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World Jewish Congress Submits Data to U.N. on Global Anti-semitism

Data on the global wave of anti-Semitic incidents which took place in 41 countries following the smearing of a synagogue in Cologne, Germany, last Christmas Eve, was submitted to the United Nations by the World Jewish Congress in New York, it was announced here today by Samuel Bronfman, chairman of the WJC executive committee in North America.

Mr. Bronfman noted that the material had been prepared following a resolution by the UN Commission on Human Rights. Estimating the number of the anti-Jewish incidents at more than 2,000 the World Jewish Congress leader urged United Nations action to curb anti-Semitism and suggested the mobilization of Interpol to investigate the incidents and their background, as well as to hunt down neo-Nazi groups with international connections.

The WJC report cited the United States as the country with the largest known number of places where anti-Semitic manifestations took place following the Cologne synagogue desecration last December. It named 126 places in the United States where such incidents occurred, 82 in West Germany, 37 in Great Britain, 32 in Italy, 25 in Austria, 17 in France, 13 in Sweden, 10 in Switzerland, and about 100 places in other countries. In West Berlin alone investigations were conducted in 344 instances.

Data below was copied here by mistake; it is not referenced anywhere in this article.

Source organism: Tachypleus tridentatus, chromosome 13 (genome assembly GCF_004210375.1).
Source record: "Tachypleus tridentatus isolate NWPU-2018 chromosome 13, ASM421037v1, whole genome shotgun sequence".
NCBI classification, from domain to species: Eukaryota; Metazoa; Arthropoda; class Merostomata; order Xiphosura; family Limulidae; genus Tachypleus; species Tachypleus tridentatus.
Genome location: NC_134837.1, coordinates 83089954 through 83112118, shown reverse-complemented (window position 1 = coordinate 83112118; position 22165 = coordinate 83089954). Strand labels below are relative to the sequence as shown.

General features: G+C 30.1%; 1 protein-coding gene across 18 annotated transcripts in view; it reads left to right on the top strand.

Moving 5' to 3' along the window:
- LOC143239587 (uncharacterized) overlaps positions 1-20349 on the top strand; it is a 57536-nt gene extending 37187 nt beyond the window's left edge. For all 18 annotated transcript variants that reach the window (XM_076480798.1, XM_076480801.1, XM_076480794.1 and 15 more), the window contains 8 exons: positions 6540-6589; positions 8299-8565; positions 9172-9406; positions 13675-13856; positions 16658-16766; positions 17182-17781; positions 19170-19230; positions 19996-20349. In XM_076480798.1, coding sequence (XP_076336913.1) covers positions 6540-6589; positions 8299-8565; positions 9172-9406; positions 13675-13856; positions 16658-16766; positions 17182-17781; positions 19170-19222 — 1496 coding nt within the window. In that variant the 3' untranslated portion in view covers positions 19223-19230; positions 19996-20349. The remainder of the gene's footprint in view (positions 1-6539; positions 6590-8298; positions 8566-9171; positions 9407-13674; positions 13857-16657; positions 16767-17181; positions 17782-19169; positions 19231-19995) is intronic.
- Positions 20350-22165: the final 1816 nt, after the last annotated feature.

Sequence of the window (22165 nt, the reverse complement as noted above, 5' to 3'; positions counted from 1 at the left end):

The World Jewish Congress charged that six international anti-Semitic groups together link bigots in 16 countries: Austria, Australia, Belgium, Britain, Denmark, Finland, France, Germany, Holland, Italy, Norway, South Africa, Spain, Sweden, Switzerland and the United States. The six groups are:

1. The European New Order, headed by Charles Luca of France, and based mainly on the French Popular Movement, associated with groups in Germany, Italy, Austria and Belgium.

2. Swede Per Engdahl’s European Social Movement, reported to consist of 50 associated organizations in 14 countries.

3. The Nordisk Association with headquarters in Sweden.

4. The Northern League, headed by Roger Pearson of London, who has contacts with anti-Semitic groups in the U.S.A. as well as throughout Europe.

5. The “action associations” of former SS men mainly in Europe who are also connected with groups of Latvian, Esthonian, Ukrainian, Albanian and Spanish exiles.

6. Legion Europa, established in October 1959, in Vienna, with support in Germany, Italy, Spain, France, Belgium and Holland.

The World Jewish Congress noted that Einar Aberg of Sweden has been flooding many foreign countries with his hate material, as has Britain’s Sir Oswald Mosley “on a somewhat more modest scale.”

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